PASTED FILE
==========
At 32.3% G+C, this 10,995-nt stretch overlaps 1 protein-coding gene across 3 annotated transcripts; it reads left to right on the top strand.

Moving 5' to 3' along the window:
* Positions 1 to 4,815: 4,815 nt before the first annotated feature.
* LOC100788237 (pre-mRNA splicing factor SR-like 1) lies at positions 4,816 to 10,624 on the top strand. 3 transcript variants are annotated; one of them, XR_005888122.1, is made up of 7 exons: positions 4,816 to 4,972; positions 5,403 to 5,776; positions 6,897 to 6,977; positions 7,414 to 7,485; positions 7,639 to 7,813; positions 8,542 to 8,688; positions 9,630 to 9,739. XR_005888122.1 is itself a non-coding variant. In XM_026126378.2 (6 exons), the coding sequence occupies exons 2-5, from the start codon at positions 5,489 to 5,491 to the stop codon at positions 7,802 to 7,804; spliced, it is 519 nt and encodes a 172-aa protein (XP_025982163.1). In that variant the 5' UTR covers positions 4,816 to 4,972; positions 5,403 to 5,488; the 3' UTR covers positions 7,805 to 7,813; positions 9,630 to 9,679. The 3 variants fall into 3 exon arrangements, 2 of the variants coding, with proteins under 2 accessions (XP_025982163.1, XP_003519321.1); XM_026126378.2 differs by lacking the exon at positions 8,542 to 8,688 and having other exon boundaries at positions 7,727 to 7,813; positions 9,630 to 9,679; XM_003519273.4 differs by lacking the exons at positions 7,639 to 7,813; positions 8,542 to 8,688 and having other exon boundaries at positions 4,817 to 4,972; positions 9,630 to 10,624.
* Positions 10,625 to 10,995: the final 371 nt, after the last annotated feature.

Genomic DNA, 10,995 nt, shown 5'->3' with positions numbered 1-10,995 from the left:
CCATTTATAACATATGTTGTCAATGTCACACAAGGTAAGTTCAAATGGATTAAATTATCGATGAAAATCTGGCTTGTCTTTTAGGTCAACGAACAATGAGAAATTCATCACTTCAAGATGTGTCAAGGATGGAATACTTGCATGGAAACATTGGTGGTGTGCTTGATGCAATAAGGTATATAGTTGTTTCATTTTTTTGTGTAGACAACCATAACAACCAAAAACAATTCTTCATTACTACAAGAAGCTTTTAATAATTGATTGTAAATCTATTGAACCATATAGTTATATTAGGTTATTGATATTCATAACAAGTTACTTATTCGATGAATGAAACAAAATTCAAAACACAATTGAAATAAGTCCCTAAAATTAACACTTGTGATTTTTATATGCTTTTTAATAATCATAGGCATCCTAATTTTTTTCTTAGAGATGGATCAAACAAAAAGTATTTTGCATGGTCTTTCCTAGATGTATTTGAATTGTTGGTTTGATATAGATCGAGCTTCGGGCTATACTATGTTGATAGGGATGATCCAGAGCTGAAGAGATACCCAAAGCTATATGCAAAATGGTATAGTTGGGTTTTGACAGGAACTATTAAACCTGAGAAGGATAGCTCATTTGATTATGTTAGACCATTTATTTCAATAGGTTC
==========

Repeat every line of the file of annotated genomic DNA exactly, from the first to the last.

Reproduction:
At 32.3% G+C, this 10,995-nt stretch overlaps 1 protein-coding gene across 3 annotated transcripts; it reads left to right on the top strand.

Moving 5' to 3' along the window:
* Positions 1 to 4,815: 4,815 nt before the first annotated feature.
* LOC100788237 (pre-mRNA splicing factor SR-like 1) lies at positions 4,816 to 10,624 on the top strand. 3 transcript variants are annotated; one of them, XR_005888122.1, is made up of 7 exons: positions 4,816 to 4,972; positions 5,403 to 5,776; positions 6,897 to 6,977; positions 7,414 to 7,485; positions 7,639 to 7,813; positions 8,542 to 8,688; positions 9,630 to 9,739. XR_005888122.1 is itself a non-coding variant. In XM_026126378.2 (6 exons), the coding sequence occupies exons 2-5, from the start codon at positions 5,489 to 5,491 to the stop codon at positions 7,802 to 7,804; spliced, it is 519 nt and encodes a 172-aa protein (XP_025982163.1). In that variant the 5' UTR covers positions 4,816 to 4,972; positions 5,403 to 5,488; the 3' UTR covers positions 7,805 to 7,813; positions 9,630 to 9,679. The 3 variants fall into 3 exon arrangements, 2 of the variants coding, with proteins under 2 accessions (XP_025982163.1, XP_003519321.1); XM_026126378.2 differs by lacking the exon at positions 8,542 to 8,688 and having other exon boundaries at positions 7,727 to 7,813; positions 9,630 to 9,679; XM_003519273.4 differs by lacking the exons at positions 7,639 to 7,813; positions 8,542 to 8,688 and having other exon boundaries at positions 4,817 to 4,972; positions 9,630 to 10,624.
* Positions 10,625 to 10,995: the final 371 nt, after the last annotated feature.

Genomic DNA, 10,995 nt, shown 5'->3' with positions numbered 1-10,995 from the left:
CCATTTATAACATATGTTGTCAATGTCACACAAGGTAAGTTCAAATGGATTAAATTATCGATGAAAATCTGGCTTGTCTTTTAGGTCAACGAACAATGAGAAATTCATCACTTCAAGATGTGTCAAGGATGGAATACTTGCATGGAAACATTGGTGGTGTGCTTGATGCAATAAGGTATATAGTTGTTTCATTTTTTTGTGTAGACAACCATAACAACCAAAAACAATTCTTCATTACTACAAGAAGCTTTTAATAATTGATTGTAAATCTATTGAACCATATAGTTATATTAGGTTATTGATATTCATAACAAGTTACTTATTCGATGAATGAAACAAAATTCAAAACACAATTGAAATAAGTCCCTAAAATTAACACTTGTGATTTTTATATGCTTTTTAATAATCATAGGCATCCTAATTTTTTTCTTAGAGATGGATCAAACAAAAAGTATTTTGCATGGTCTTTCCTAGATGTATTTGAATTGTTGGTTTGATATAGATCGAGCTTCGGGCTATACTATGTTGATAGGGATGATCCAGAGCTGAAGAGATACCCAAAGCTATATGCAAAATGGTATAGTTGGGTTTTGACAGGAACTATTAAACCTGAGAAGGATAGCTCATTTGATTATGTTAGACCATTTATTTCAATAGGTTC